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Some seven years after Prime Minister Stephen Harper introduced it, "open federalism" is not serving Canada well.

Of course, on its face, it sounds perfectly kosher. Who could possibly be opposed to the idea that each level of government, federal and provincial, should stick to its jurisdictional knitting? The federation works best, on this logic, when Ottawa sticks to its constitutionally defined responsibilities, while the provinces stick to theirs. Everything is clear and Cartesian, and so everyone ought to be comfortable and happy.

So what's the problem? The federation today seems at peace, internally. Quebec, even with a Parti Quebecois government, is not credibly threatening secession. And we seem to be surviving the global banking and fiscal crisis with reasonable alacrity. Surely, this is all as the fathers of Confederation intended and anticipated.

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Taken to its extreme, open federalism means that there is no compelling reason whatever for the Prime Minister and Premiers to meet – not regularly, not ever; or almost. On my count, the current Prime Minister has met with the Premiers, in toto, only once in his seven years in office – far less than he has met with the leaders of at least two dozen foreign countries. He carries on an unfortunate tradition, in this sense, from the late Chrétien and Martin prime ministerships, of generally avoiding formal first ministers' conferences in the expectation that these would yield more pain, in political optics and in cost to the federal treasury, than political and policy gain. However, only the current government has so glorified interjurisdictional disentanglement that most Canadians have become distracted from the enfeeblement of our national performance as a result of a federal framework that is increasingly denuded of political and policy energy.

Let's take the cleanest example of apparent open federalism to make our point: foreign affairs and foreign policy. According to open federalism, the federal government uncontroversially 'does' foreign policy. In other words, this is pure federal terrain. Ottawa is apparently in the right for guarding this monopoly on foreign policy jealously. And, we ought to presume, provinces should stay out. Besides, what do the provinces know about foreign affairs?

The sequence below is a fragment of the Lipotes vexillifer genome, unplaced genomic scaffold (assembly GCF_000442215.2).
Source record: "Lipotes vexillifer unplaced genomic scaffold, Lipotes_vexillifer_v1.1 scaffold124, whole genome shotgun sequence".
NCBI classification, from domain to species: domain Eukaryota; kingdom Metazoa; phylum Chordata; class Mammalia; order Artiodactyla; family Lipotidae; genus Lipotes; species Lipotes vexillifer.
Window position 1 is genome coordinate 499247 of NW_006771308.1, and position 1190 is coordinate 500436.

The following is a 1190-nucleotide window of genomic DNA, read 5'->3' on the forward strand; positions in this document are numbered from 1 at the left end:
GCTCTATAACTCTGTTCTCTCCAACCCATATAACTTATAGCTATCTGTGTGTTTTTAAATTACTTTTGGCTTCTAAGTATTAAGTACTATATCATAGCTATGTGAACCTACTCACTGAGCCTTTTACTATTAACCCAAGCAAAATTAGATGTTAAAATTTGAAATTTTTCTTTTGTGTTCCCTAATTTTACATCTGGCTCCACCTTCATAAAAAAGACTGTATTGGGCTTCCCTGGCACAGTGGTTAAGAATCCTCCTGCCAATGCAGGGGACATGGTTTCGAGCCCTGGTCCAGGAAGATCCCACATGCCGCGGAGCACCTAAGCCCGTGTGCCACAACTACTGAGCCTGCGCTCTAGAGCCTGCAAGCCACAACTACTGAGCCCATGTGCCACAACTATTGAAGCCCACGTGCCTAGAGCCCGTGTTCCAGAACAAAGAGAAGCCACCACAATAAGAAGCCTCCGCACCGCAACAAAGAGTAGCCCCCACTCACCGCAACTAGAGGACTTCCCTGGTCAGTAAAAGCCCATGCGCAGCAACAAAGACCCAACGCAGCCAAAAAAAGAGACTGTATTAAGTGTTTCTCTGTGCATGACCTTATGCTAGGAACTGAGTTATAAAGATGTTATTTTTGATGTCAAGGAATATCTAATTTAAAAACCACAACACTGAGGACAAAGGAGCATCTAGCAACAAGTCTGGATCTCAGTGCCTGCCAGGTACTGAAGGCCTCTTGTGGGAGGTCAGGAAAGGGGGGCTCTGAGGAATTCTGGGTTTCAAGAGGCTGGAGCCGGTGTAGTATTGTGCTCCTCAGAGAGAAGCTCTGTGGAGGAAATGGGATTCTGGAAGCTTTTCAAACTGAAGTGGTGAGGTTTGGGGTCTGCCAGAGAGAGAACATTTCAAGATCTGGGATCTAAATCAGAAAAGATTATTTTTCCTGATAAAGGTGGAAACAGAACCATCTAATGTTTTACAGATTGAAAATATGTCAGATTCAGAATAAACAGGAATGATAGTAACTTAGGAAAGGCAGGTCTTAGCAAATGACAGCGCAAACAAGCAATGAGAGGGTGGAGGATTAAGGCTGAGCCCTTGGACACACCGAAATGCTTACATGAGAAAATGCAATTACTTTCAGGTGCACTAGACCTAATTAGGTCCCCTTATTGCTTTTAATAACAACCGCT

Some truths commend themselves to this logic: the Constitution Act, 1867 gives Ottawa exclusive legislative jurisdiction over foreign policy through the residual branch of the section 91 general power. And Ottawa clearly leads on foreign affairs, in executive terms, through the Crown prerogative. No surprise, then, that Prime Minister Harper, in 2007, decided (on his own, via Crown prerogative) that Canada would 'pivot' to the Americas in order to become a strategic leader in that region. More recently, we have been joining the rest of the world in 'pivoting' to Asia. Canada has also already been 'pivoting' for several years to the Arctic, which amounts to a pivot to Russia. The provinces were nary consulted on any of these pivots, as they have no constitutional business in Canadian foreign policy. So far so good.

One question: if Canada pivots to the Americas, where in the world are all the Spanish and Portuguese speakers that we indubitably need to succeed? If we pivot to Asia, where are the Mandarin, Korean, Hindi and Bahasa Indonesia speakers (something the Australians are developing in their own, far more sophisticated Asia pivot)? If we pivot to Russia, where are the Russian speakers? The conceptual answer from open federalism: the federal government does not "do" education. Period. Education is for the provinces! The practical result: Canada, having pivoted several times over in foreign affairs without the requisite capabilities to make such pivots credible, is pivoting into the absurd. Nothing is happening, and no one is taking us seriously.

Note to the Prime Minister: We need a national languages strategy urgently – led decisively by the federal government, involving education and skills training, with deep participation by the provinces. This requires policy collaboration between levels of government, the spending of money, and long-term systemic pressure for serious results.